Governance: Colombia’s good (oil) man
For all the things holding Colombia’s energy-fueled development back, Mr. Restrepo says that one thing Colombia has got going for it is an efficient governance structure in the energy sector. The state-directed energy giant Ecopetrol has what Mr. Restrepo believes is a “good governance structure, with independent members that don’t function by following the interests of the government.”
That is a bright spot for Colombia’s model and one thing others in the region could learn from: Ecopetrol doesn’t suffer from the bureaucratic meddling that has scared away investors from Brazil’s Petrobras. And the firm’s independence when it comes to leasing blocks has kept it from getting swallowed up by the kind of PEMEX-style corruption that Mexico’s President is now (painfully) trying to reform.
Earlier this year, C.F.O. Andrea Echeverri gave investors news that Colombia’s state-directed oil giant saw sales shrink in the first quarter of 2013, but she quickly assured them that “a shipment of 2 million barrels of oil is on its way” to Asia and would go on the second quarter books. The demand from Asia’s emerging economies is there. And despite volatile markets, Colombia has weathered the global financial crisis relatively well. While other economies faced the full gale of crisis, Colombia was enjoying the breeze of an oil and mining boom that has been quieter than Brazil’s pre-salt development but still powerful enough to propel Colombia’s traditionally agrarian-based economy onto its next stage of development.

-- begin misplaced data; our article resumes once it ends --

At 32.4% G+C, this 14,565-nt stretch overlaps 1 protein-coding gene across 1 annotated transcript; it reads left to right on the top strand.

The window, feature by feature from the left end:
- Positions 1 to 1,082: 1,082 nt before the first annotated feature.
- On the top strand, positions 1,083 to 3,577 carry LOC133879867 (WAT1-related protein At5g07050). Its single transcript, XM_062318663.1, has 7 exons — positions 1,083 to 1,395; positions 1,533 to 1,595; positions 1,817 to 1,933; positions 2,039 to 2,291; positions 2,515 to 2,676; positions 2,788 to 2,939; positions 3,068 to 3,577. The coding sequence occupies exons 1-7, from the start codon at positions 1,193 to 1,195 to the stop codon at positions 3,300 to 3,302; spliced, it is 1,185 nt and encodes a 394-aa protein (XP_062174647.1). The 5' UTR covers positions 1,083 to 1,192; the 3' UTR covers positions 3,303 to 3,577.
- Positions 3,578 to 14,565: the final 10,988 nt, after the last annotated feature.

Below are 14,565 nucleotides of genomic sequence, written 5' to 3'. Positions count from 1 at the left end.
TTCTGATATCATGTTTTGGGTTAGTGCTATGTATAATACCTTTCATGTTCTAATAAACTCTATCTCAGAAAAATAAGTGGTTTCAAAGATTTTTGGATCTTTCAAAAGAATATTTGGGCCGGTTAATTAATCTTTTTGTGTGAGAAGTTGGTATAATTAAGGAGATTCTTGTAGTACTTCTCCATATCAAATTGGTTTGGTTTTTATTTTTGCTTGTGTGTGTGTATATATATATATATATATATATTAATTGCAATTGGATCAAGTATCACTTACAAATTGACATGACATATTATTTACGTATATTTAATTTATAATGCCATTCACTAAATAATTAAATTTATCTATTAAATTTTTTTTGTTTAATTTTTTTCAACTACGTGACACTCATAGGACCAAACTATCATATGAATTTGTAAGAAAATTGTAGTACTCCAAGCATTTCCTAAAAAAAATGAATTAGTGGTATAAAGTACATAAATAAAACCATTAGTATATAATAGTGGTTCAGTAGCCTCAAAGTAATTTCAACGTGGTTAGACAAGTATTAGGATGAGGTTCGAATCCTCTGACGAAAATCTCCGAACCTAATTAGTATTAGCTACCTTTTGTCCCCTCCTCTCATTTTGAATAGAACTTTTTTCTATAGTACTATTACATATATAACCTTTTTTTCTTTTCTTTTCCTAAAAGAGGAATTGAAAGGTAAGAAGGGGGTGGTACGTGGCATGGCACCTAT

Naysayers doom the boom to be over. Giving more than just a spoonful to feed China could reverse that. If it does, the rising Asian economy will likely want to see Colombia’s infrastructure in better shape. With the U.S. feigning interest in Latin America, Colombia should take advantage of China’s interest.